Viaje Venezuela by Edward Earl

I have recently returned from my quasi-annual winter trip to Latin America, this time to
Venezuela. I made the trip with my best friend Adam Helman of San Diego and legendary county
highpointer and peakbagger Bob Packard of Flagstaff AZ. Many thanks to Adam, who is fluent in
Spanish, for his efforts in planning the trip.

The Venezuelans are very proud to be the native home of Simon Bolivar, the greatest hero in
Latin American history. Through a combination of political and military maneuvering, Bolivar
liberated no fewer than five South American nations from the tyranny of the Spanish
conquistadors. Their admiration for Bolivar is reflected in the ubiquitous icons of him and in
the many elements of their nation that are named for him: their currency, their main
international airport and, incidentally, their highest mountain, the scaling of which was our
chief purpose in making the trip. At 16339 feet above sea level, Pico Bolvar is the northernmost
major peak of the Andes. Pico Bolivar also sports about 13000 feet of prominence, ranking
approximately 25th in the world by that prophetic measure of a mountain's stature.

Venezuela, like most Latin American nations, is a third-world nation. There is, however, one
attribute of the Venezuelan economy that is unique in its corner of the world. In the early
1900s, oil was discovered underneath Lake Maracaibo. Venezuela is a founding member of OPEC.
Twenty-five years ago Venezuela enjoyed a relatively good economy, but in more recent years,
political instability has dampened its benefit from oil exports.

In my nine days in the country, however, I saw more signs of its good times of a quarter century
ago than of its more challenging times today. As we arrived at Simon Bolivar International
Airport, we were greeted by a clean, modern facility with efficient immigration and customs
checks. Despite the fact that its civil aviation infrastructure is not in compliance with
international aviation safety standards, the runway is well-maintained and the surrounding area
is kept clear. This is in stark contrast to my experience a year earlier in Quito, Ecuador,
where the runway is encroached on all sides by roads, buildings, parks, and a golf course within
frighteningly close proximity, and the terminal building is in a poor state of repair.

We made the two hundred meter walk from the international terminal to the domestic terminal,
where we bought tickets on a local carrier for the roughly 1 hour flight to Merida, which would
be our staging area for our climb of Pico Bolivar. Adam had arranged for our trek to take place
under the auspices of Guamanchi Expeditions, and we found them to be helpful and caring. For the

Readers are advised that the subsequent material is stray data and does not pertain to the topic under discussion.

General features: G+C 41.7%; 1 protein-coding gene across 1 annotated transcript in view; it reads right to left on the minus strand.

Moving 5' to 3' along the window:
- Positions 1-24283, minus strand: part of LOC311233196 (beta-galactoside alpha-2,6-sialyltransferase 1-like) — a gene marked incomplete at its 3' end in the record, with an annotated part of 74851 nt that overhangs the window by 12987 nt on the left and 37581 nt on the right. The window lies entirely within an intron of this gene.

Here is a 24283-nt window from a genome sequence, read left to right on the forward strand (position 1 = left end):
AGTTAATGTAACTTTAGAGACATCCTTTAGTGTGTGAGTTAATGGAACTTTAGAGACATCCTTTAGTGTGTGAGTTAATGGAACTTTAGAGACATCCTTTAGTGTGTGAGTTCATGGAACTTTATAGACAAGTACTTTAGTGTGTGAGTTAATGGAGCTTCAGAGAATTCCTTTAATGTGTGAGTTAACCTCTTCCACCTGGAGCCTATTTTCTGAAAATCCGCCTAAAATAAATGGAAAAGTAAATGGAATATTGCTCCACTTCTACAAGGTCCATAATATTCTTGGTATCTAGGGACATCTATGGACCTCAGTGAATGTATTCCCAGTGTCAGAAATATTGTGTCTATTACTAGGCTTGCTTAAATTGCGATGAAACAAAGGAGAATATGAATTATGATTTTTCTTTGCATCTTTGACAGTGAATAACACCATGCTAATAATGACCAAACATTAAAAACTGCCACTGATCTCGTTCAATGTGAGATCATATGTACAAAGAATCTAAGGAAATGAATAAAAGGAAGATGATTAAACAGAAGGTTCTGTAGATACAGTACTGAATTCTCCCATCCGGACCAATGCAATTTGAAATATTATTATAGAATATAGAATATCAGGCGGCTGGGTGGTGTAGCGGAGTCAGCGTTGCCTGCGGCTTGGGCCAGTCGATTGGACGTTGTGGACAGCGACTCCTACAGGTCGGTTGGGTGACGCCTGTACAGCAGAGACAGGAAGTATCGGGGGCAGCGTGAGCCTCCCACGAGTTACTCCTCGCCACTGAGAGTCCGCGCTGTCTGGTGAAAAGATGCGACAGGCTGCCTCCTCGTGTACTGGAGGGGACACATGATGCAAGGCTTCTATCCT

rock-bottom price of $10 we spent one night in their posada (family-run hotel).

The next morning we met our guide, Enrique. A fifty minute jeep ride brought us to the national
park where we began hiking at about 7200 feet. The first day was a steep climb up a well-cut
trail through a cloud forest, culminating at Laguna Coromoto at nearly 11000 feet. By this time
the cloud forest was giving way to a higher drier brushy canyon above the cloud deck. The second
day brought some navigation challenges: Adam and I got ahead of Bob and Enrique, but then we
made a wrong turn up a still-cairned talus slope where the "official" route had been changed.
Eventually we realized our mistake and rejoined Bob and Enrique up some slabby ramps to Lago
Verde, then a few hundred feet on some cracks over a large rock buttress to another valley
overlooking the same lake. Our camp here would serve as the stage for our climb of Pico Humboldt
(16214'), which we planned to climb the next day. Pico Humboldt was included in the trek for a
couple of reasons. It is of a very different nature than Pico Bolivar; its main obstacle is a
glacier, whereas Bolivar is exclusively rock. Furthermore, the approach we had taken over the
last two days would not likely have been used if we were climbing only Bolivar, thus making a
loop trip and adding to the diversity of the experience.

Our summit day for Humboldt begin with a traverse to a steepening scree slope to a perch nearly
2000 feet above the lake, followed by several hundred feet of rock slabs to the foot of the
glacier. We cramponed and roped up and climbed the icy 35 degree slope to the base of the rocky
summit pinnacle, which harbored second- and third-class scrambling up the final 250 feet. Except
for a moderate wind, the weather was immaculate: clear blue skies and a view of our objective of
two days hence: Pico Bolivar, which appeared as the highest of a cluster of rock pinnacles
several miles away. Near Pico Bolivar we could make out the building which was the upper
terminus of the teleferico (cable car) which some intrepid alpine-style climbers use to
facilitate a climb of Bolivar, if they can do it before altitude sickness gets in, and if the
teleferico is running. The descent was uneventful.